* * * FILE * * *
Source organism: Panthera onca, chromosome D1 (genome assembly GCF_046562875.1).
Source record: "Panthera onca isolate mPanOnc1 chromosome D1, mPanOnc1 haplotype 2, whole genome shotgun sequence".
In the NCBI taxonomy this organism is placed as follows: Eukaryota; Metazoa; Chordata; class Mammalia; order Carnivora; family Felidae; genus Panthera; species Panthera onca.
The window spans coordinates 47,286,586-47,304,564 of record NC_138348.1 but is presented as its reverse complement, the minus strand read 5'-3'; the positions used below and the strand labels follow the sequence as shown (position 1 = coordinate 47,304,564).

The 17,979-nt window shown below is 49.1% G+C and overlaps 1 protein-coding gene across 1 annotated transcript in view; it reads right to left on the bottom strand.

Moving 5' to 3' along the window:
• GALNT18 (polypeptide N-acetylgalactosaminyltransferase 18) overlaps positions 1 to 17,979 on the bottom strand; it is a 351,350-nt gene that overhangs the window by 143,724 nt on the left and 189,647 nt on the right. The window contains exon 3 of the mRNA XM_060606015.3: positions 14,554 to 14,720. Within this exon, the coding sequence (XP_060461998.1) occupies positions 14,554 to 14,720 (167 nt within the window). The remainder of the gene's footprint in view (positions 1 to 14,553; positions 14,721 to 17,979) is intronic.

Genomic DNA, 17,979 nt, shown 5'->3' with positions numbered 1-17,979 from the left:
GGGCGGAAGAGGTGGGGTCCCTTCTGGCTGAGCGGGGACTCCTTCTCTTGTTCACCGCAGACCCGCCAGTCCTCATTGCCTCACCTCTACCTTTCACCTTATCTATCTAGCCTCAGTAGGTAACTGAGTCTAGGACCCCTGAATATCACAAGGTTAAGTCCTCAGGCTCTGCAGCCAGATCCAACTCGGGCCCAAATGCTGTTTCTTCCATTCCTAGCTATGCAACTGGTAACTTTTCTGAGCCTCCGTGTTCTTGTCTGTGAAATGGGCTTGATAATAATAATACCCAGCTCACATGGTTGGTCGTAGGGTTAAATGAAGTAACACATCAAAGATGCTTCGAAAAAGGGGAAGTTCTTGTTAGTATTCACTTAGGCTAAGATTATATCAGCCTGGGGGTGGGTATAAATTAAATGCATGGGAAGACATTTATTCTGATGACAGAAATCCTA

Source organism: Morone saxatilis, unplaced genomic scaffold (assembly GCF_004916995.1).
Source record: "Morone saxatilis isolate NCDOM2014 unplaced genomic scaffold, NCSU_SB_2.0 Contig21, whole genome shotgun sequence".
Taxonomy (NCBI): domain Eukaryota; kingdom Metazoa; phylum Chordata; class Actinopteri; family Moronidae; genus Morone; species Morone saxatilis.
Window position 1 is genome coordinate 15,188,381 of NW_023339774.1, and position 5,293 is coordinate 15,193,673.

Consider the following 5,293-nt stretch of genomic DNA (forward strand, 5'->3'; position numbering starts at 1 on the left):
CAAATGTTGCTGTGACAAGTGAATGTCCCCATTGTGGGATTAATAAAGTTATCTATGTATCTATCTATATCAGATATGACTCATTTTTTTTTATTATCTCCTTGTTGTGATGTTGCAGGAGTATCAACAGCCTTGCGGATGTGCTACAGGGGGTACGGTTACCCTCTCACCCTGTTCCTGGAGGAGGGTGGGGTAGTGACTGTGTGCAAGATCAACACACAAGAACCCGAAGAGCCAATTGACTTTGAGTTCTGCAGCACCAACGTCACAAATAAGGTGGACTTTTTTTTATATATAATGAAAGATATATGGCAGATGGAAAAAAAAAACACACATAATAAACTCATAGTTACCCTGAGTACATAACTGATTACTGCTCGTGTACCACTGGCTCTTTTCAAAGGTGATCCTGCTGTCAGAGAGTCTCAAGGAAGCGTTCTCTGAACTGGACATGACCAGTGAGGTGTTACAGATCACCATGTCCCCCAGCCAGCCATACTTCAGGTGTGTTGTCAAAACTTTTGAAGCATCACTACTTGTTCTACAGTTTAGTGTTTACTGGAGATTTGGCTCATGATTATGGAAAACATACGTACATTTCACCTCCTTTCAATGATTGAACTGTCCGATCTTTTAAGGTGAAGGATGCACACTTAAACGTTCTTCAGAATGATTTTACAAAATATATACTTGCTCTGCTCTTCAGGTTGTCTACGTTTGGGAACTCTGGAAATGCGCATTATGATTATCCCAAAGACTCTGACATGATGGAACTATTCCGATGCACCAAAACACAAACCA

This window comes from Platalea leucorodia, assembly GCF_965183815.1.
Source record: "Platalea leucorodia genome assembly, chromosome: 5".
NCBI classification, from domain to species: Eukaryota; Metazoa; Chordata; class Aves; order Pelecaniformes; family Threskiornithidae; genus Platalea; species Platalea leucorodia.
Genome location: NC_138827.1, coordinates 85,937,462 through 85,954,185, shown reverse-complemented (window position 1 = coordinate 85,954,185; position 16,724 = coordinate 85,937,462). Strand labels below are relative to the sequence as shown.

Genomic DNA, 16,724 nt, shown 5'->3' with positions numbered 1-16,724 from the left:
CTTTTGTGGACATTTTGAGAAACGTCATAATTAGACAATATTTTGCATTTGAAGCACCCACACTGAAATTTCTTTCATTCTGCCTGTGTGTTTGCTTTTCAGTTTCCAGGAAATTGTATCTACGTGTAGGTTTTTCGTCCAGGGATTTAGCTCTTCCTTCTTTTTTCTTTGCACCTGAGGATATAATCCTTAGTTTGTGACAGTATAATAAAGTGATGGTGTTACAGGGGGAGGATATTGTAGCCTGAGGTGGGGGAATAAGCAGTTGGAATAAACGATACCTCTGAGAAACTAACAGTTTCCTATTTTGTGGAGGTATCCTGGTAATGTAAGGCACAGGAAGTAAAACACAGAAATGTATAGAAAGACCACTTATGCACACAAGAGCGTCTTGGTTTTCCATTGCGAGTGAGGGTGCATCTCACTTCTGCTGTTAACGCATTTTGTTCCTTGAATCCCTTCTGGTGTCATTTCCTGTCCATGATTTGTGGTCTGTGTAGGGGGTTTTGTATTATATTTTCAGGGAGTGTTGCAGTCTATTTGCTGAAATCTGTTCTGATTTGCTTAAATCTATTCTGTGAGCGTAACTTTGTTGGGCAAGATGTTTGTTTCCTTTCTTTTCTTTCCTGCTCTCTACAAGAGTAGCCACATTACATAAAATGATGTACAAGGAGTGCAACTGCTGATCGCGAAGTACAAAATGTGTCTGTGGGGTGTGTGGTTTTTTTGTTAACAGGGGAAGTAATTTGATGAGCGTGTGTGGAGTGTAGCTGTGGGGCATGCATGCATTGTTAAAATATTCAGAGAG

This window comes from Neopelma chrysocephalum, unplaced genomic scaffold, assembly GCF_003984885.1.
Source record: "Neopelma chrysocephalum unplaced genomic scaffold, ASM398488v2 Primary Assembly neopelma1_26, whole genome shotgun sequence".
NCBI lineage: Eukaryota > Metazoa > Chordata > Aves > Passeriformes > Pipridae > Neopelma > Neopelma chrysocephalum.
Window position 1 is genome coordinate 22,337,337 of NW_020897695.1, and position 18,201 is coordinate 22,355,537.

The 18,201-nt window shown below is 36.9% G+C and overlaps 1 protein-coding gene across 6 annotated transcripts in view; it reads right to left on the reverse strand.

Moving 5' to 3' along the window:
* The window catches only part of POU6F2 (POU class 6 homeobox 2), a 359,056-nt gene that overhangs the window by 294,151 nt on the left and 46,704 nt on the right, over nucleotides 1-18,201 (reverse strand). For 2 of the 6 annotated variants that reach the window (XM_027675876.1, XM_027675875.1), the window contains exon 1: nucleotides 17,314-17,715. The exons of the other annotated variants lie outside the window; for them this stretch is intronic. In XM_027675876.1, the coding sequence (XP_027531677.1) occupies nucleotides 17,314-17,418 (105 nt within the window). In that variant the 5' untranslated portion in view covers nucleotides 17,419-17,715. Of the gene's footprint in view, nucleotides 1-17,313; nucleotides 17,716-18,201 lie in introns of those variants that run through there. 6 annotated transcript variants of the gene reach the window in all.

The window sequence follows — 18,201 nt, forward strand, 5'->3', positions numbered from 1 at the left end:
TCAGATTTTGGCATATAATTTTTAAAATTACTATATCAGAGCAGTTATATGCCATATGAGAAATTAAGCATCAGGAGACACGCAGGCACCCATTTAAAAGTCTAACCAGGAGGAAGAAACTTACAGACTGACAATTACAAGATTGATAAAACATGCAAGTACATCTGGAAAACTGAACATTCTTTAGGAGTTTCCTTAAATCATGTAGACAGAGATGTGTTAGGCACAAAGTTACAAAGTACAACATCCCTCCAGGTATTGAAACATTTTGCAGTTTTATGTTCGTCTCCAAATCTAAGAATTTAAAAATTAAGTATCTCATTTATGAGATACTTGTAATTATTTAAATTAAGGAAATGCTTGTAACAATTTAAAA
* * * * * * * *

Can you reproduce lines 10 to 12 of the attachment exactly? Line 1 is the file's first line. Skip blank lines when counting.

Source organism: Morone saxatilis, unplaced genomic scaffold (assembly GCF_004916995.1).
Source record: "Morone saxatilis isolate NCDOM2014 unplaced genomic scaffold, NCSU_SB_2.0 Contig21, whole genome shotgun sequence".
Taxonomy (NCBI): domain Eukaryota; kingdom Metazoa; phylum Chordata; class Actinopteri; family Moronidae; genus Morone; species Morone saxatilis.